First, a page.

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  1. #1
    Join Date
    Aug 2006
    Location
    Vancouver , Canada
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    300

    Hmm R-22 Refrigerant ' replacements '



    Mike and I are kicking around whether or not there is a good alternative refrigerant for R-22 in A/C service ??

    ICOR Nu22-B came up - is there any info you learned folk can pass on?

    Past use, oil change info, capacity loss / gain etc. would be appreciated - or is is a buch of ' snake oil ' ?? Perhaps this discussion has already gone around the bases ??

    Thanking you in advance - - - - -
    Superheat and subcooling tell it all !

  2. #2
    Join Date
    Nov 2001
    Location
    Seattle, WA
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    7,763
    Last weeks HVAC News had a fairly good article and list of drop in 22 replacements.
    "The American Republic will endure until the day Congress discovers it can bribe the public with the public's own money.
    - Alexis de Toqueville, 1835

  3. #3
    Join Date
    Mar 2008
    Location
    Kansas
    Posts
    22
    Much the same as R12 there is no direct replacement only blended refrigerants. All the stuff I have read indicated the best replacement was a 50/50 mix of R-32/125, better known as R-410A.

    What I always found ironic about the phase out is in the end its because these refrigerants are said to deplete the ozone. Global warming accelerates the ozone depletion process, refrigerants have a GWP number as well, global warming potential. R-410A, the R-22 replacement has a higher GWP than R22 but R22 has a 0.034 ODP while R-410A is "approximately" zero. I guess I don't understand how one is better than the other. The largest global warming source, coal fired utilities, are unregulated when it comest to CO2.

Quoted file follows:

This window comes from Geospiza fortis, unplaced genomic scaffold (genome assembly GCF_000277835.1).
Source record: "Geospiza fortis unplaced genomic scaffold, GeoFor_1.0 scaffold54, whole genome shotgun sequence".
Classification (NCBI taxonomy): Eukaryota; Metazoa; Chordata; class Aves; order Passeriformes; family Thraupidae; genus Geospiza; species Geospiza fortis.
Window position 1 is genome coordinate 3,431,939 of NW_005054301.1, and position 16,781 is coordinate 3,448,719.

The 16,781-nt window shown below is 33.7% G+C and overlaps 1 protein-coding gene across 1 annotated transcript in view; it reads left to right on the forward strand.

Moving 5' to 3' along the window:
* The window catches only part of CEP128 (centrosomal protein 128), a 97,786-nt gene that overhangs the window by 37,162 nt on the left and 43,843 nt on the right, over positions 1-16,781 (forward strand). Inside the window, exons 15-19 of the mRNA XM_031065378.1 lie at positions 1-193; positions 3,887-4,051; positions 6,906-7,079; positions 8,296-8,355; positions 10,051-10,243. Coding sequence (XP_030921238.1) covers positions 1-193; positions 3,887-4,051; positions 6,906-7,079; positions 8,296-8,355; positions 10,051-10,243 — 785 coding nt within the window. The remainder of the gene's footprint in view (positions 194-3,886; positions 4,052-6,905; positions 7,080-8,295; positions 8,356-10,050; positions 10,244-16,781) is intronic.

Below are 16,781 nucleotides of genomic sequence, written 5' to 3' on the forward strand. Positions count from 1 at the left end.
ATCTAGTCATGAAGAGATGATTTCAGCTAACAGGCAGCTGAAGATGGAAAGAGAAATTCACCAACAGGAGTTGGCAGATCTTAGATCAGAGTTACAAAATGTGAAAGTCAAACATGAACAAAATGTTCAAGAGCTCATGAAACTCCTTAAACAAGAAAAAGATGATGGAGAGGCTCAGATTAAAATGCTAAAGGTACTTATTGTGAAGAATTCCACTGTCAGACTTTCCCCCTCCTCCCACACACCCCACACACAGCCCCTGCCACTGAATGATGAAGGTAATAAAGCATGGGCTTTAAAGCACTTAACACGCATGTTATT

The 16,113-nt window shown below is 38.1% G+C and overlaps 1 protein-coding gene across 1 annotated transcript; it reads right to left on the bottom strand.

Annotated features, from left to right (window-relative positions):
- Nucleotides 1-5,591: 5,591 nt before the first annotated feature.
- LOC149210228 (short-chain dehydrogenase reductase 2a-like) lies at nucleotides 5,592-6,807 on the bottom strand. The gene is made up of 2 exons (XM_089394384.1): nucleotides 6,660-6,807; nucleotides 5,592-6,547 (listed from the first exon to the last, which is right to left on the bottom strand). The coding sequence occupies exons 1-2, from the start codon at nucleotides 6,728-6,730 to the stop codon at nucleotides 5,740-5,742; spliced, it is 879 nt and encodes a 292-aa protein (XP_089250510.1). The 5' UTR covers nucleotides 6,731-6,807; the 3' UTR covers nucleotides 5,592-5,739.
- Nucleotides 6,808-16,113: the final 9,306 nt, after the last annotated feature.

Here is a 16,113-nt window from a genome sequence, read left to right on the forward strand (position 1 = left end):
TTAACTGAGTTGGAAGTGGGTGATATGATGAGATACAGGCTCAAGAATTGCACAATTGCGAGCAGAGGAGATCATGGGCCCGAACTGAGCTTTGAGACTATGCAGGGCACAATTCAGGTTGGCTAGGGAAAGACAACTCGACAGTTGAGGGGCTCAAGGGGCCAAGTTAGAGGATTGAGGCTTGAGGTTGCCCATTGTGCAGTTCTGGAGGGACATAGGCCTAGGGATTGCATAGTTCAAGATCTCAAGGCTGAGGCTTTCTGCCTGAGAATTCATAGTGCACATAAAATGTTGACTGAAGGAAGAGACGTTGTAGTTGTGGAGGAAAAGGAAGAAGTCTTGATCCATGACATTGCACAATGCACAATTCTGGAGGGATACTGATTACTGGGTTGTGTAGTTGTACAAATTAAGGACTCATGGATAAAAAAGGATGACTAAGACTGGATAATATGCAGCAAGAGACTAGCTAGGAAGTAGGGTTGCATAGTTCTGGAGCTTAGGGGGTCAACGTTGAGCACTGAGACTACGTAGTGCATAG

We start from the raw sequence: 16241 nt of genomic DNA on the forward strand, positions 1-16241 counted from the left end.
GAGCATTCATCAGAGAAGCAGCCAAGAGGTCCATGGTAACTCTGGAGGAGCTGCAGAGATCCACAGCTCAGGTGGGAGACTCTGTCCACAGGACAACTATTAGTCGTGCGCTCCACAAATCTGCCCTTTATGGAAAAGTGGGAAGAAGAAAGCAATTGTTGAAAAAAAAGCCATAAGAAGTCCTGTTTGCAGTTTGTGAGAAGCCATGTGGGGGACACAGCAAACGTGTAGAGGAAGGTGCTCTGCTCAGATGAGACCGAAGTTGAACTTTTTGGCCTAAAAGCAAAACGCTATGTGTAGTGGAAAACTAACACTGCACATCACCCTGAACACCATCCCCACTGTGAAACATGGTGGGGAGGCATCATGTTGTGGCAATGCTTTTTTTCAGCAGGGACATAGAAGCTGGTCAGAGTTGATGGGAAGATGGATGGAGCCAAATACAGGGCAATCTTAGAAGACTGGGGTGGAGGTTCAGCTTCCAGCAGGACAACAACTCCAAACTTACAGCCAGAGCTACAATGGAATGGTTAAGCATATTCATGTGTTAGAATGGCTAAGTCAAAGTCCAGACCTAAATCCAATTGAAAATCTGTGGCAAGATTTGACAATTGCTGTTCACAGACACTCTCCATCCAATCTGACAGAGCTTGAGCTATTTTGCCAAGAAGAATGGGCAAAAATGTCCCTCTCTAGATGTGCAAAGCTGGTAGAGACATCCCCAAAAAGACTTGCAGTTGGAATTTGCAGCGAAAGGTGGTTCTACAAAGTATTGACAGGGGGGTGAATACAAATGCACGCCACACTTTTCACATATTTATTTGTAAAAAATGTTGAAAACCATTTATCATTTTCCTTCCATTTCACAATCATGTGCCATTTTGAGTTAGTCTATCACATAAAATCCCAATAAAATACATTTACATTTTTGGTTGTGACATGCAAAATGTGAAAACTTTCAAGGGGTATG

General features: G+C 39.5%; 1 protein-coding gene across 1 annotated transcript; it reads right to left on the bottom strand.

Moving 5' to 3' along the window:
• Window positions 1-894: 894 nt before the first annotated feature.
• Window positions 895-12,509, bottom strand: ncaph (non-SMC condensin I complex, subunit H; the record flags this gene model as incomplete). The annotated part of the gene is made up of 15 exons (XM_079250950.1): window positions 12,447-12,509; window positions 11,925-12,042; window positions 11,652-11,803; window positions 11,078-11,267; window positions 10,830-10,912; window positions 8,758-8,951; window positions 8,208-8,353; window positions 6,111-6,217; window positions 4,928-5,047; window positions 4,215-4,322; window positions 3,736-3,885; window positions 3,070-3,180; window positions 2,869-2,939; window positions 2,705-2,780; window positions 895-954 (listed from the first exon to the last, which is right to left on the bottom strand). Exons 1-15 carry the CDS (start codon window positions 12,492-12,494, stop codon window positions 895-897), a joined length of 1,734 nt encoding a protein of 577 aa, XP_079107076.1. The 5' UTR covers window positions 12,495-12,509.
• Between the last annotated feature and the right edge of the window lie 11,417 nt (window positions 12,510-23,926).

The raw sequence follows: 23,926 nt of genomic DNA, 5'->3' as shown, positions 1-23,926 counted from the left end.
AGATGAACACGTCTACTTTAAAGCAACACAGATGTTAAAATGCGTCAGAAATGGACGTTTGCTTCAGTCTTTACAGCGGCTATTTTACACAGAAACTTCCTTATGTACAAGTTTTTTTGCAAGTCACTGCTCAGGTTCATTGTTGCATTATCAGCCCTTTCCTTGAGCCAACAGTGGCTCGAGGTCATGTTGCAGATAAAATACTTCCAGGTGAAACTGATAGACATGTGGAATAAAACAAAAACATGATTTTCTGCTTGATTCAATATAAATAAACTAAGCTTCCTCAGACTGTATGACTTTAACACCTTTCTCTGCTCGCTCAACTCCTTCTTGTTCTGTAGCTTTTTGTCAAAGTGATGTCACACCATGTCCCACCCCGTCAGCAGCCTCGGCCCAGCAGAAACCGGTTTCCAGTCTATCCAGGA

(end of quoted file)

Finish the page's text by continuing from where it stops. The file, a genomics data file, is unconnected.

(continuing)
4. #4
    Join Date
    May 2007
    Posts
    732

    Alternative refrigerant NU-22

    We recently had a very bad experience with NU-22 on a 100Ton Trane split system. The unit has 8 compressors and a few of them were being replaced; reason(s) for failure is unknown. The technician who replaced compressors and was charging the system was under the assumption the NU-22 refrigerant was a drop-in, so he was just adding refrigerant to clear the sightglass. That would be a mistake in any case, adding refrigerant without measuring superheat and subcooling. Anyway, the new compressors failed, locked-up, oil was washed out. To make a very long story short, more new compressors were installed, but R-22 was put back in the unit, and those compressors are still working. Is NU-22 or NU-22B a drop-in refrigerant? I don't think so. Is NU-22B an acceptable replacement? I don't know, but I am convinced that great care should be taken to get before and after measurements, particularly superheat. The PT chart for NU-22 and NU-22B suggests that the TXV would need to have spring pressure increased when the conversion is done.

  5. #5
    Join Date
    May 2001
    Location
    Western Wa
    Posts
    1,837
    Has anyone had any experience with R-417a, another supposed R-22 drop-in?

    God Bless our Veterans

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  6. #6
    Join Date
    Oct 2006
    Location
    Georgia
    Posts
    48
    <*}(((-< Good work is not cheap!
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  7. #7
    Join Date
    Jun 2006
    Location